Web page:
Mortlake drains, via open drainage channels, to Winnidad/Stony Creek and to Blind Creek, both of which are
                                    tributaries of the Hopkins River. The Hopkins River and many of its tributaries are in poor condition with high nutrient
                                    levels from agricultural runoff, sewerage and waste water (GHCMA Regional Catchment Strategy, 2002 ). Migratory
                     In-stream      fish species are present in the Blind Creek/Stony Creek catchments (GHCMA River Health Strategy-Agency
                                                                                                                                                                 2
                     Habitat        Exposure Draft, 2002). While the Stony and Blind Creek subcatchments have limited in-stream habitat value, the
                                    Hopkins River provides important habitat, with the river having a "diverse and expected natural range of
Environment                         macroinvertebrate families present" (GHCMA River Health Strategy-Agency Exposure Draft, 2002)

                                    The riparian habitat in much of the Hopkins Basin is degraded (GHCMA Regional Catchment Strategy, 2002) with all
                                    but a small section of the Basin cleared for agriculture (GHCMA Health of the Catchment Report, 2002). Field
                     Riparian
                                    inspections have shown that the riparian vegetation around Mortlake is largely pasture. There are some areas of              2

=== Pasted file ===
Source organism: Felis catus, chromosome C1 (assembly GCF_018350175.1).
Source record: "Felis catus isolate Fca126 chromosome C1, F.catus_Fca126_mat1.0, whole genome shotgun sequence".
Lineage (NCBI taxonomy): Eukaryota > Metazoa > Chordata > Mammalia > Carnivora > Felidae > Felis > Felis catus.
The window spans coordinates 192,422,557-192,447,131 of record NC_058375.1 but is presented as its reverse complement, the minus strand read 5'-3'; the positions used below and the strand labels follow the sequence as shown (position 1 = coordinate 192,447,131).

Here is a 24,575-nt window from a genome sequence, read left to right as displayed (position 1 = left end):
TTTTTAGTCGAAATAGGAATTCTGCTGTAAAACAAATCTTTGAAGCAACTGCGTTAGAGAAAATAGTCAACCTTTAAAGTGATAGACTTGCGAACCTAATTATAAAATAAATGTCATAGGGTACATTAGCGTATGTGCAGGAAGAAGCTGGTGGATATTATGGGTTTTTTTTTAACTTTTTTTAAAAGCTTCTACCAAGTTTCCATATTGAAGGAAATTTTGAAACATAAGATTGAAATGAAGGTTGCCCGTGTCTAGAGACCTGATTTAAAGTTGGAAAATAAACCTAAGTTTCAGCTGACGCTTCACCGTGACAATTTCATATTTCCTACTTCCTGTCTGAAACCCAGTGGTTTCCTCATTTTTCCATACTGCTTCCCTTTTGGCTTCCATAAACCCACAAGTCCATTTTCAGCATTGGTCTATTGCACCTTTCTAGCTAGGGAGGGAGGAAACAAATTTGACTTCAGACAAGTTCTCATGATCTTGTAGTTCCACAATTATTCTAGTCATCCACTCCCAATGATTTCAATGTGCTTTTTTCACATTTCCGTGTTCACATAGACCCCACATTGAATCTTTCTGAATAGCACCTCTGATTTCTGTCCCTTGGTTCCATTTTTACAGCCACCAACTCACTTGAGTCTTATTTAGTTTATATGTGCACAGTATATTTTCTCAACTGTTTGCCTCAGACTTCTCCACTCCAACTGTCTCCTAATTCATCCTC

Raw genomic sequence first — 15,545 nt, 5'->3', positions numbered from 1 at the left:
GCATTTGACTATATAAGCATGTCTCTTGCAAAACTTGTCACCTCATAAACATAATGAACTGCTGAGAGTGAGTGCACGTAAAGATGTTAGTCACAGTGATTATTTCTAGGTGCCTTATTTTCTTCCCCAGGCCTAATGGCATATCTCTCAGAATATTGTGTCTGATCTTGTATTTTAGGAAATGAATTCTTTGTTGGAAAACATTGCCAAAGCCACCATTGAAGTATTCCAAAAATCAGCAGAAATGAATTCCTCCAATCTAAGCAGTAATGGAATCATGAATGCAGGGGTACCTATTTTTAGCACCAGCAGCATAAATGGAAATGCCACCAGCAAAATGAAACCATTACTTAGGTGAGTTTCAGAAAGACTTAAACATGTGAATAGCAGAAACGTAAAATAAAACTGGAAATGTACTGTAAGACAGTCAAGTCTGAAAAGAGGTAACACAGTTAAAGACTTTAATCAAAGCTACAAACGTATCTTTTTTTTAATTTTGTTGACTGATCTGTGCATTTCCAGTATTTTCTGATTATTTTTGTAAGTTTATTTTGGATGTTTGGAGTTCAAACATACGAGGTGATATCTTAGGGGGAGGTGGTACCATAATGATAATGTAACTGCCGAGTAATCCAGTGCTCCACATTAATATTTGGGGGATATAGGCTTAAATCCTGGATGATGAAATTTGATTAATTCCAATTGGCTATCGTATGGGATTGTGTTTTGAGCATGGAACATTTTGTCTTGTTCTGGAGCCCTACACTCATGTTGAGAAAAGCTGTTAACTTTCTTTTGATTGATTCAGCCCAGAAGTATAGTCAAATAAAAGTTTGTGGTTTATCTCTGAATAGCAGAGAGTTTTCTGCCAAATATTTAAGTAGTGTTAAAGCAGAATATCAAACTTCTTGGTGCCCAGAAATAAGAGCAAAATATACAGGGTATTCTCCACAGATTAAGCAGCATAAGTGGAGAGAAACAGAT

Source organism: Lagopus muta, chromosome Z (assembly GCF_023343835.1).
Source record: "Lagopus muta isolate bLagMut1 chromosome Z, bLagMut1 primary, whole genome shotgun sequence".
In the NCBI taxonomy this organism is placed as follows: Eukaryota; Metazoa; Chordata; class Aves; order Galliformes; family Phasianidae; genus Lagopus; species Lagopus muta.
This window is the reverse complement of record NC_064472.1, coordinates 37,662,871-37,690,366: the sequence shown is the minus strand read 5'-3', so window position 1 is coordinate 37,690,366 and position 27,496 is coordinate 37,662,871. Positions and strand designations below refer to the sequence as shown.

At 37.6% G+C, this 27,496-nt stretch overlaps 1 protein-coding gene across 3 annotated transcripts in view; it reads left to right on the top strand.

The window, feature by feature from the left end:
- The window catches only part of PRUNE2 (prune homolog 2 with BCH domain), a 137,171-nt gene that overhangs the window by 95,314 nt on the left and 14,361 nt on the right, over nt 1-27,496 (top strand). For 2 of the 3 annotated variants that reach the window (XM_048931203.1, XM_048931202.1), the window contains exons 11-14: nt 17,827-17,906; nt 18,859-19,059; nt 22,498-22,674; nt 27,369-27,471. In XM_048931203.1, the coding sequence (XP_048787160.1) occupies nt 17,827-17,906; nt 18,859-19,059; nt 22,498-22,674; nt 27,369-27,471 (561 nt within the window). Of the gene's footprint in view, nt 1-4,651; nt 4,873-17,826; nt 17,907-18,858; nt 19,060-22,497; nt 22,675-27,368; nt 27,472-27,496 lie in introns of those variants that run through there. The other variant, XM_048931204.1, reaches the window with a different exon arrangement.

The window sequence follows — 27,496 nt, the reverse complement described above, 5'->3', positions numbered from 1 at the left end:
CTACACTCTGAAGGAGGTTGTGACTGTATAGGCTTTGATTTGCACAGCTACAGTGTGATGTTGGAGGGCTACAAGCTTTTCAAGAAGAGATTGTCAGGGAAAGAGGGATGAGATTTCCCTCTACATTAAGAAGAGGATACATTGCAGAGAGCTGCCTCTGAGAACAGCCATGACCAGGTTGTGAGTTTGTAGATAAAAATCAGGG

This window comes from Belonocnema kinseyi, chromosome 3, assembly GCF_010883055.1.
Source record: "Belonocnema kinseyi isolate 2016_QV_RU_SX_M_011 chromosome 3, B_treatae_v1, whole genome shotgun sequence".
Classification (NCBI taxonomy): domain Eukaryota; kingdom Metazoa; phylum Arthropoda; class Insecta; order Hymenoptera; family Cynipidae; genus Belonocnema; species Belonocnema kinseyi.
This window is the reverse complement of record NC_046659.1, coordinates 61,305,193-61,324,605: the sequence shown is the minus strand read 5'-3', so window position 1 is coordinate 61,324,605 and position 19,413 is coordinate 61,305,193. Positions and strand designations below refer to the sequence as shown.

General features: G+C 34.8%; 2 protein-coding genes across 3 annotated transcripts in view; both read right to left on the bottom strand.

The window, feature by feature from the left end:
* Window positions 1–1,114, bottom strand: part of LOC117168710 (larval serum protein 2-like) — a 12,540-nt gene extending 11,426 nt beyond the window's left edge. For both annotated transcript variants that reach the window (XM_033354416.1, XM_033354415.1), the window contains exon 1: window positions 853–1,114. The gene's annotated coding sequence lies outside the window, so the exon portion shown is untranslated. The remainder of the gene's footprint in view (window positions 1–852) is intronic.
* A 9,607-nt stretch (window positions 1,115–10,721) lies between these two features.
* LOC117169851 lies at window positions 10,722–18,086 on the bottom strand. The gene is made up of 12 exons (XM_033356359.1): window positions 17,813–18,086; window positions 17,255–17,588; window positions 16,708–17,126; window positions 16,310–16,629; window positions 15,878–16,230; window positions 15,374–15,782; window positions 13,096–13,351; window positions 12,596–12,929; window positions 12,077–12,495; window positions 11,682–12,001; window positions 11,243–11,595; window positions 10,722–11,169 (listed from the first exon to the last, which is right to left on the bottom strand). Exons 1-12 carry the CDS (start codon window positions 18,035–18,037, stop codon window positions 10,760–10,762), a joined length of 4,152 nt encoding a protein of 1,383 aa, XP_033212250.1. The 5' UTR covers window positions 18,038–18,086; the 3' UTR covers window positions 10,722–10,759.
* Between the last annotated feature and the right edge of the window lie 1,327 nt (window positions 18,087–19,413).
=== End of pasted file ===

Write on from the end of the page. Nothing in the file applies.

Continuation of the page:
Habitat        native grasslands in the Blind Creek/Stony Creek area (GHCMA River Health Strategy-Agency Exposure Draft,
                                    2002).
                                    The drains leading to Winnidad, Blind and Stony creeks have no recreation value, as they occur in open pasture
                     Recreation     land. The creeks themselves have little recreational value as they occur largely within private land and are                 1
                                    inaccessable to the broader community.
Amenity
                                    Winnidad, Blind Creek and Stony Creeks provide little landscape value for Mortlake as they are not in the urban area
                     Landscape      of the town. The drains leading to the creeks have little landscape value, as they are difficult to distinguish from the     1
                                    pasture land they flow through.
                                    There are many reminders of extensive Aboriginal occupation in the area as a whole (e.g. artefact scatters, rock
                     Indigenous     paintings, fish traps and scar trees) (GHCMA Regional Catchment Strategy, 2002). The reaches of the Blind Creek
                                                                                                                                                                 3
                     Heritage       sub-catchment are of high cultural significance (River Health Strategy-Agency Exposure Draft 2002).
Cultural
                     European       The receiving waterways are part of the old Stony Creek drainage scheme. Overall though, there appears to be little
                                    European heritage value associated with the drains themselves or with the creeks.                                            1
                     Heritage
                     Conveyance     The open drains convey stormwater away from the township, thereby assisting with flood mitigation.                           2
Stormwater           Water          The open drains offer minimal water treatment. Some sediment settling will occur in these channels.
                                                                                                                                                                 1
                     Treatment
                     Property &     The open drainage channels and creeks have no tourism values. The proximity of drains and creeks may increase